Northern Ireland

Residents' fears over huge bonfire in Ballyduff estate

Bonfire
Image caption Some residents said they felt intimidated and were reluctant to publicly criticise the bonfire
Bonfire
Image caption It is due to be lit next month, as part of the annual 12th July celebrations
Bonfire
Image caption The Housing Executive, which owns the land and many of the houses, said it shares the residents' concerns
Bonfire
Image caption A report on the issue stated firefighters may "spray foam on properties in the danger area"

Residents have raised safety concerns over a huge bonfire built near homes in a County Antrim housing estate.

The bonfire towers over nearby houses at Ballyduff estate in Newtownabbey and is due to be lit next month, as part of the annual 12th July celebrations.

The Housing Executive, which owns the land and many of the houses, said it shares the residents' concerns.

It produced a report on the issue that stated firefighters may "spray foam on properties in the danger area".

However, the report also warned there was a possibility that the Fire Service equipment necessary to spray the foam might not be available on the night of the bonfire, if there were other emergencies.

'Worst ever'

The tower, constructed mainly of wooden pallets, has been built on a large green area within the housing estate.

It is almost twice the size of the houses and it is fewer than 100 yards from some of the residents' garden gates.

A number of residents called a meeting this week, amid fears that the flames could spread to their homes when the bonfire is lit.

Speaking to the BBC's Nolan Show, they said they felt intimidated and were reluctant to publicly criticise the bonfire, but added that the situation had come to a head and they had to speak out.

"If a spark gets in through any of those eaves up there, this whole row is going to go up," one woman told the programme.

She added: "This has been the very worst ever and everybody is up in arms about it. Nobody wants it it, they are bringing the whole tone of the estate down, and all this red, white and blue - that's nothing to do with the Twelfth. That fire has nothing to do with the Twelfth."

'Unsafe structure'

Another woman, who also did not want to named said: "A lot of us have lived here a long, long time. We have never been against a bonfire in this estate. We're not against anybody celebrating their culture, but this is not culture, this is going against their community."

She added: "This bonfire is an unsafe structure that is going to cause damage and upset in (the bonfire organisers') community."

Another resident, who is in her late 70s and has lived in the estate for 15 years, said her fears over the fire had made her want to move out.

"It's a total nightmare. I don't sleep at night, I hate getting up in the morning. I hate my home now, I'd just love to get away out of here," the pensioner said.

However, a Ballyduff resident named "Greg", who said he had been involved in collecting material for the bonfire, contacted the programme to claim the organisers had been given assurances that firefighters could contain the blaze.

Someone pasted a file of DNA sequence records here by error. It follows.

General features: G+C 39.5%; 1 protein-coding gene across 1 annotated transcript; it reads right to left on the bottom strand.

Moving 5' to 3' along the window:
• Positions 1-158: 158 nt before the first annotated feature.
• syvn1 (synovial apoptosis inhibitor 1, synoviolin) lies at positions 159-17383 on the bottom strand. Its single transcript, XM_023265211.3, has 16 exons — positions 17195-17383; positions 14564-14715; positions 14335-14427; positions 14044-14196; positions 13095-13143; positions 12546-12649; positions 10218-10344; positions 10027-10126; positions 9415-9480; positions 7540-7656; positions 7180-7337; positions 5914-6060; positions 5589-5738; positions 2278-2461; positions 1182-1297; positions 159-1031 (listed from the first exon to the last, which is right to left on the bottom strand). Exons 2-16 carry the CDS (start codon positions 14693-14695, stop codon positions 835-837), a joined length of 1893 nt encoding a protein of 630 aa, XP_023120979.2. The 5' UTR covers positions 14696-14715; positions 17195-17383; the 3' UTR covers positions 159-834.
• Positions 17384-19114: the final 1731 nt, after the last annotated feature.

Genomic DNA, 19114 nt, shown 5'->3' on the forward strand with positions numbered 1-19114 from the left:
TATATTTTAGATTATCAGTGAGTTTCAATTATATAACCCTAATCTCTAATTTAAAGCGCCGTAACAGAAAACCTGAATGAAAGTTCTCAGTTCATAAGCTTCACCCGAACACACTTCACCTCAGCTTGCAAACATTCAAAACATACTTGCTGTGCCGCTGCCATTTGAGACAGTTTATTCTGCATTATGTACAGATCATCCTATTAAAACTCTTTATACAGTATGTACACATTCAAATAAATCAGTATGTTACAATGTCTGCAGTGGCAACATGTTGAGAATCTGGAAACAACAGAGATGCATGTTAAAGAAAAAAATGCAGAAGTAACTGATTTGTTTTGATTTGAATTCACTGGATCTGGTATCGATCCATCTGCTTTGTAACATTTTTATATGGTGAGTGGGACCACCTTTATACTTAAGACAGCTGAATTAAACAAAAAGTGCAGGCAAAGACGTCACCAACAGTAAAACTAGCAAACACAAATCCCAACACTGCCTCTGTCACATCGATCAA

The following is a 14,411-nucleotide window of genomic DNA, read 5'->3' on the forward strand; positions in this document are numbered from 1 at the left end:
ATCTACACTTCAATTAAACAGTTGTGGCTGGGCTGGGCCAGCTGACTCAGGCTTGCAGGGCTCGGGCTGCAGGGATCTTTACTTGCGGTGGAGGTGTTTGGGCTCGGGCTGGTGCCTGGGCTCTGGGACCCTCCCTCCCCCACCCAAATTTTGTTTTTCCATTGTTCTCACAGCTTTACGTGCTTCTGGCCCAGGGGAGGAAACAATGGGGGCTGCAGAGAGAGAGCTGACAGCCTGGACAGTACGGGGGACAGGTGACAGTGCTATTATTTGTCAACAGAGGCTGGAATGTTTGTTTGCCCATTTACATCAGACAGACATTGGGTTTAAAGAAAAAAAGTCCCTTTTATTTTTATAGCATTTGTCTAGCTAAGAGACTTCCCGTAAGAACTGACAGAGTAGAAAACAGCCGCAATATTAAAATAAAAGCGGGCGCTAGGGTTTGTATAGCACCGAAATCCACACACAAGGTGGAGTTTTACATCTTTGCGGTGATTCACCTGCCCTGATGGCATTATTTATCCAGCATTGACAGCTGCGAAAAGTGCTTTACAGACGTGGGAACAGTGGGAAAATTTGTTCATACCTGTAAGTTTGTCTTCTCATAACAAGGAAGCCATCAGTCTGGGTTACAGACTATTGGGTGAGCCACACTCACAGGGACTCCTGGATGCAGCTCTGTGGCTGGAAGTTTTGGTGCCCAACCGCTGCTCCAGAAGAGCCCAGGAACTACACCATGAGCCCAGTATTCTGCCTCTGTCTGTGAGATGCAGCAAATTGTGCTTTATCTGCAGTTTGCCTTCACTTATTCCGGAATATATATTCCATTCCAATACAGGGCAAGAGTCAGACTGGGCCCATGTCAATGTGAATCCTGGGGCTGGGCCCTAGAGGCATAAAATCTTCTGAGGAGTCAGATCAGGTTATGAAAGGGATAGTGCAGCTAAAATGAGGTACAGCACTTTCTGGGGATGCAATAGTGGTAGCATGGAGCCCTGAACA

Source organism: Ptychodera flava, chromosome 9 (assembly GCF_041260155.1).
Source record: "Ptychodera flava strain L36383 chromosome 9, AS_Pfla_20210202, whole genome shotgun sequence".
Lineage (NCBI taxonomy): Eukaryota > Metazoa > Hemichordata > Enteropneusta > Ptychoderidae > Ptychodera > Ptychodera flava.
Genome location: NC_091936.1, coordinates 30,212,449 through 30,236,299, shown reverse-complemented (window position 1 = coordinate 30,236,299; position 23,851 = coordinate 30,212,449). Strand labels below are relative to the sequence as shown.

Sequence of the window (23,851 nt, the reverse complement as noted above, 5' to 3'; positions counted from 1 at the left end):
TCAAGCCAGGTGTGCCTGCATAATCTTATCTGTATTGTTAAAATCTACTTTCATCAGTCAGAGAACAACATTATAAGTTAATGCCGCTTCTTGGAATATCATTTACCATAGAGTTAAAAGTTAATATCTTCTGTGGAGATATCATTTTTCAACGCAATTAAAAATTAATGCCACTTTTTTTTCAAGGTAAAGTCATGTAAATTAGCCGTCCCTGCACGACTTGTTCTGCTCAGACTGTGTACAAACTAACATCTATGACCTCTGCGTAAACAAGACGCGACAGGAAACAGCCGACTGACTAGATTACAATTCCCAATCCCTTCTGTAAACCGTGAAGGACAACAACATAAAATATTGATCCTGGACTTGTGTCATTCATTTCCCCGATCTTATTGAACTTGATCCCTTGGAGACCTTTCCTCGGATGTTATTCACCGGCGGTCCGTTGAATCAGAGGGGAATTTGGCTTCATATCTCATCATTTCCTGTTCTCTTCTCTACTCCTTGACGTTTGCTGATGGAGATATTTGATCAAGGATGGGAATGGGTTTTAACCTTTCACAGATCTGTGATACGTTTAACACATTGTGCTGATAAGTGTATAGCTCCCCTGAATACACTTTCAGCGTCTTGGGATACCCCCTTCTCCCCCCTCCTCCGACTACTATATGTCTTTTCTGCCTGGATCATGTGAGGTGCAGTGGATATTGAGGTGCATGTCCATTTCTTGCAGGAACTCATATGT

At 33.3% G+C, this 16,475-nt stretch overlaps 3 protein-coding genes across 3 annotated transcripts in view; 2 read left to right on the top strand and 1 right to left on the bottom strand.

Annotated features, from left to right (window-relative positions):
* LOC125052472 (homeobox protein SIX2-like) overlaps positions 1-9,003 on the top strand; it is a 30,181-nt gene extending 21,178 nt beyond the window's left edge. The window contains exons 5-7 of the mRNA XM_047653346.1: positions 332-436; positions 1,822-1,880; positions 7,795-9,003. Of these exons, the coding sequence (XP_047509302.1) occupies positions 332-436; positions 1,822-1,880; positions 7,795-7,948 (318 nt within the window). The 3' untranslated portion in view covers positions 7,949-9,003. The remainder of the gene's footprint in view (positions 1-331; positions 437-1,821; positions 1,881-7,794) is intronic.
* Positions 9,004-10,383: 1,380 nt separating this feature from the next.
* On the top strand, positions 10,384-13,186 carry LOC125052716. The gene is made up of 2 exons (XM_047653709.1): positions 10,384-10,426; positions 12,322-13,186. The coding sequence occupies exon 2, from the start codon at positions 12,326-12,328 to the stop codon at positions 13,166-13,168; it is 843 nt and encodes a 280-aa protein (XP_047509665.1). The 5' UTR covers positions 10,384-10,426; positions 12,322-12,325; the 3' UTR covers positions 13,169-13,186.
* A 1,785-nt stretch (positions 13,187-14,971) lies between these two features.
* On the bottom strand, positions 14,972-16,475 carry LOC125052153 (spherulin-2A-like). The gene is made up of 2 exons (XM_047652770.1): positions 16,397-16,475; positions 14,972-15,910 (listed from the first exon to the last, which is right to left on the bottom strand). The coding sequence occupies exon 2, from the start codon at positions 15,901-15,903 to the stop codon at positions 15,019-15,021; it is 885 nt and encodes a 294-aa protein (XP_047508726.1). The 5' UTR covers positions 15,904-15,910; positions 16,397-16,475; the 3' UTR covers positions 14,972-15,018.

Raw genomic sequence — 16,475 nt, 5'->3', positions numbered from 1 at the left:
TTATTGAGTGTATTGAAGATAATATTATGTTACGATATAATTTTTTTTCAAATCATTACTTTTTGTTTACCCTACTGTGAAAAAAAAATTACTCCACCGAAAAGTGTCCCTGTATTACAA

He said he had lived in the estate for 35 years and bonfires were "part of our culture and our heritage".

Asked why the structure was so big, Greg told the programme the organisers were competing with other bonfire builders.

"It's competition and it's pride, you know? We have pride in what we do".

He added that organisers had tried to build the structure on a different site earlier this year, but it had "started to slide" on uneven ground.

He said due to "health and safety concerns", the bonfire was then moved to its current position on the green a number of weeks ago, because it was a flat piece of ground on which to build.

Residents who organised the meeting have criticised the response of the Housing Executive, Newtownabbey Borough Council and the police, accusing them of not doing enough to protect their homes.

'Tyres removed'

In a statement to the Nolan Show, Newtownabbey Borough Council said it has received numerous complaints from local residents worried about the size of the structure.

It added that in recent weeks it had removed 4,000 tyres from the site "through local agreement". The council said it hoped to "continue to engage positively on the matter to reduce the negative impact on local residents".

The Housing Executive held a meeting with the Northern Ireland Fire and Rescue Service (NIFRS) to discuss the safety concerns that had been raised.

A report produced as a result of the meeting stated that "the NIFRS are hoping to bring a tender to spray foam on properties in the danger area but there is always a possibility it might not be available due to emergency commitments".

The Housing Executive told the Nolan Show said it "shares the concerns residents have with regard to the location and safety of this bonfire and will continue working with the Fire and Rescue Service, the PSNI and local residents with a view to protecting protecting properties from damage".

In its statement, the PSNI told the programme: "Whilst the physical removal of bonfires is not a matter for police, local neighbourhood officers can and do attend when requested to do so by agencies involved in bonfire removal."

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